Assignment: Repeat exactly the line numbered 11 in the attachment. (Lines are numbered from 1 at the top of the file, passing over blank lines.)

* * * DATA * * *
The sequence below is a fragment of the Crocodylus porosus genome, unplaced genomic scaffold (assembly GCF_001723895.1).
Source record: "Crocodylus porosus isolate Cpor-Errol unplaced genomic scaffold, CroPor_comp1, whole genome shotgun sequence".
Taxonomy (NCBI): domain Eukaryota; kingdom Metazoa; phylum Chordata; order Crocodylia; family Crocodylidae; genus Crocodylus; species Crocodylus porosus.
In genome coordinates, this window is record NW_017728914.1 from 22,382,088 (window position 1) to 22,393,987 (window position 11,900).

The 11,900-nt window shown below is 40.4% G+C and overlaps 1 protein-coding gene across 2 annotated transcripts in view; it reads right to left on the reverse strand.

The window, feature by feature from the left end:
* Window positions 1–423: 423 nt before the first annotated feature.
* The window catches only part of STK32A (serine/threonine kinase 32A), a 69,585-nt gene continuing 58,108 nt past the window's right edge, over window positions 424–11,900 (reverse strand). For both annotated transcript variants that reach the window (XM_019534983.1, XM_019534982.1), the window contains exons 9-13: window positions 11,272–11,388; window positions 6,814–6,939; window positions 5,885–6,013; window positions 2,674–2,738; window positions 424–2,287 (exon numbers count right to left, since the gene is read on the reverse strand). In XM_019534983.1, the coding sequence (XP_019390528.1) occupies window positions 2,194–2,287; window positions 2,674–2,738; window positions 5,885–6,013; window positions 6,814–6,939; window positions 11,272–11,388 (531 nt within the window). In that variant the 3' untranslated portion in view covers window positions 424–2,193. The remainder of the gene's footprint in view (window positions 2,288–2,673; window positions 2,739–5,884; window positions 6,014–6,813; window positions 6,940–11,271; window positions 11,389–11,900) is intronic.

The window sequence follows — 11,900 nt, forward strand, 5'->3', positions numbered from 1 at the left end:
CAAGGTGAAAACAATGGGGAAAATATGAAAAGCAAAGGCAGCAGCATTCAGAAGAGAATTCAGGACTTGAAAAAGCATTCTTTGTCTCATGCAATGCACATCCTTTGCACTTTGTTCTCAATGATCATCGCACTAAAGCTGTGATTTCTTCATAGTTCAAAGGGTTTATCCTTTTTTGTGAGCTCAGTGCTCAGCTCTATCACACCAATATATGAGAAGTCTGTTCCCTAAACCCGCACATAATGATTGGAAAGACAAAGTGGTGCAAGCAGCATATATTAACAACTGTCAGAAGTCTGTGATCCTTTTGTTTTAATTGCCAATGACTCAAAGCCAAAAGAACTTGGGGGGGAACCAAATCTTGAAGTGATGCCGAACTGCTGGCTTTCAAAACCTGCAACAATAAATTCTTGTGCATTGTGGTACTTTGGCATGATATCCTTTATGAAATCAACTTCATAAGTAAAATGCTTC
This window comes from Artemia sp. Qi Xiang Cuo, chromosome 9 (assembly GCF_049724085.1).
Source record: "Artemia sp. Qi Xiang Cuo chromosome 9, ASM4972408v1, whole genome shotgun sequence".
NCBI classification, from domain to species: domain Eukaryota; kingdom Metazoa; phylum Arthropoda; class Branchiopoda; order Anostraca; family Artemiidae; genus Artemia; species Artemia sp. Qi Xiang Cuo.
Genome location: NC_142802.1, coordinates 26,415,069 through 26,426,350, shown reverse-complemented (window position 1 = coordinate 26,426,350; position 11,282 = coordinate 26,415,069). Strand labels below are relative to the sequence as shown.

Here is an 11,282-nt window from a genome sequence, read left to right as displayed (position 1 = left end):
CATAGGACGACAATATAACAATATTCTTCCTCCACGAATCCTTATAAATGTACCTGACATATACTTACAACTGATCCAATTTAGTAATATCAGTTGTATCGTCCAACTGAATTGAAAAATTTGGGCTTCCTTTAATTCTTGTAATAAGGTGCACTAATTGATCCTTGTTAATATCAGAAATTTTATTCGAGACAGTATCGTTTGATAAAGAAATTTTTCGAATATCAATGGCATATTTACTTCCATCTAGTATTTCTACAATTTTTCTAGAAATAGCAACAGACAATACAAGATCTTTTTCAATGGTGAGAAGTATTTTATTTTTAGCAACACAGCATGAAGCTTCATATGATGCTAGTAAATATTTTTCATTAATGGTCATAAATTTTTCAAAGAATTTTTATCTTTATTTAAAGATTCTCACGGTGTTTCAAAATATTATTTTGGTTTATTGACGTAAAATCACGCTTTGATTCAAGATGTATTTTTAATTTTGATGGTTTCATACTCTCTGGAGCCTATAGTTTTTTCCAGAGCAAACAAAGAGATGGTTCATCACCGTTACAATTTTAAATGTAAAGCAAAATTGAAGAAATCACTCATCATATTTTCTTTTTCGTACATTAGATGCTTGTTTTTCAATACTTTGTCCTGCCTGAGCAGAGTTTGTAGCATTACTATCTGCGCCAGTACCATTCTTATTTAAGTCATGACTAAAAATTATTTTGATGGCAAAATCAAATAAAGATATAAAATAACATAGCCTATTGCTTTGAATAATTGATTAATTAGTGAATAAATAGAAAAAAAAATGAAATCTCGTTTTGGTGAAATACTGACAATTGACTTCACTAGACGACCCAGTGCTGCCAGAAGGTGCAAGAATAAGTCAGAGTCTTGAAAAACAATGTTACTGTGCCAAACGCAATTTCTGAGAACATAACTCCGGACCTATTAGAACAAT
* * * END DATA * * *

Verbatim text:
This window comes from Artemia sp. Qi Xiang Cuo, chromosome 9 (assembly GCF_049724085.1).